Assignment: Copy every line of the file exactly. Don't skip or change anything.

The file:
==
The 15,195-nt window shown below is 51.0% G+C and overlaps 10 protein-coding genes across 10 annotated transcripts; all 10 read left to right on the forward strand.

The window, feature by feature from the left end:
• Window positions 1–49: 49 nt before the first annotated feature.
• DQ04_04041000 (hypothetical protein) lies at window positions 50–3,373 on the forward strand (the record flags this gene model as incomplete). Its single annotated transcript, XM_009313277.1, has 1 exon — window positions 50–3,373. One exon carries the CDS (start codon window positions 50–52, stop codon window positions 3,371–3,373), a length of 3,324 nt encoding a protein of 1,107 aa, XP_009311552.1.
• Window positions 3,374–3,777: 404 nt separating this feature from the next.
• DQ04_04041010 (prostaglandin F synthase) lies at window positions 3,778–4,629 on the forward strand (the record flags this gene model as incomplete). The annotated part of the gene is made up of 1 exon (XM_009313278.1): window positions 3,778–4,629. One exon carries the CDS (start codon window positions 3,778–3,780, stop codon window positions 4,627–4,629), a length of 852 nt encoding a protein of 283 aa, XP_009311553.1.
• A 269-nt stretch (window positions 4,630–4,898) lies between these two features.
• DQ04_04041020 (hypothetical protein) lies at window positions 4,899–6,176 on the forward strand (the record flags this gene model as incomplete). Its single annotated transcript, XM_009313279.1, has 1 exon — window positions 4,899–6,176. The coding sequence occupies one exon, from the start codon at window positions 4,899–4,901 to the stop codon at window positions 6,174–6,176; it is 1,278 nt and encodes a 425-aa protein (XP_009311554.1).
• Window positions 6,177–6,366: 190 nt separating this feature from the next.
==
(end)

The 15,195-nt window shown below is 51.0% G+C and overlaps 10 protein-coding genes across 10 annotated transcripts; all 10 read left to right on the forward strand.

The window, feature by feature from the left end:
• Window positions 1–49: 49 nt before the first annotated feature.
• DQ04_04041000 (hypothetical protein) lies at window positions 50–3,373 on the forward strand (the record flags this gene model as incomplete). Its single annotated transcript, XM_009313277.1, has 1 exon — window positions 50–3,373. One exon carries the CDS (start codon window positions 50–52, stop codon window positions 3,371–3,373), a length of 3,324 nt encoding a protein of 1,107 aa, XP_009311552.1.
• Window positions 3,374–3,777: 404 nt separating this feature from the next.
• DQ04_04041010 (prostaglandin F synthase) lies at window positions 3,778–4,629 on the forward strand (the record flags this gene model as incomplete). The annotated part of the gene is made up of 1 exon (XM_009313278.1): window positions 3,778–4,629. One exon carries the CDS (start codon window positions 3,778–3,780, stop codon window positions 4,627–4,629), a length of 852 nt encoding a protein of 283 aa, XP_009311553.1.
• A 269-nt stretch (window positions 4,630–4,898) lies between these two features.
• DQ04_04041020 (hypothetical protein) lies at window positions 4,899–6,176 on the forward strand (the record flags this gene model as incomplete). Its single annotated transcript, XM_009313279.1, has 1 exon — window positions 4,899–6,176. The coding sequence occupies one exon, from the start codon at window positions 4,899–4,901 to the stop codon at window positions 6,174–6,176; it is 1,278 nt and encodes a 425-aa protein (XP_009311554.1).
• Window positions 6,177–6,366: 190 nt separating this feature from the next.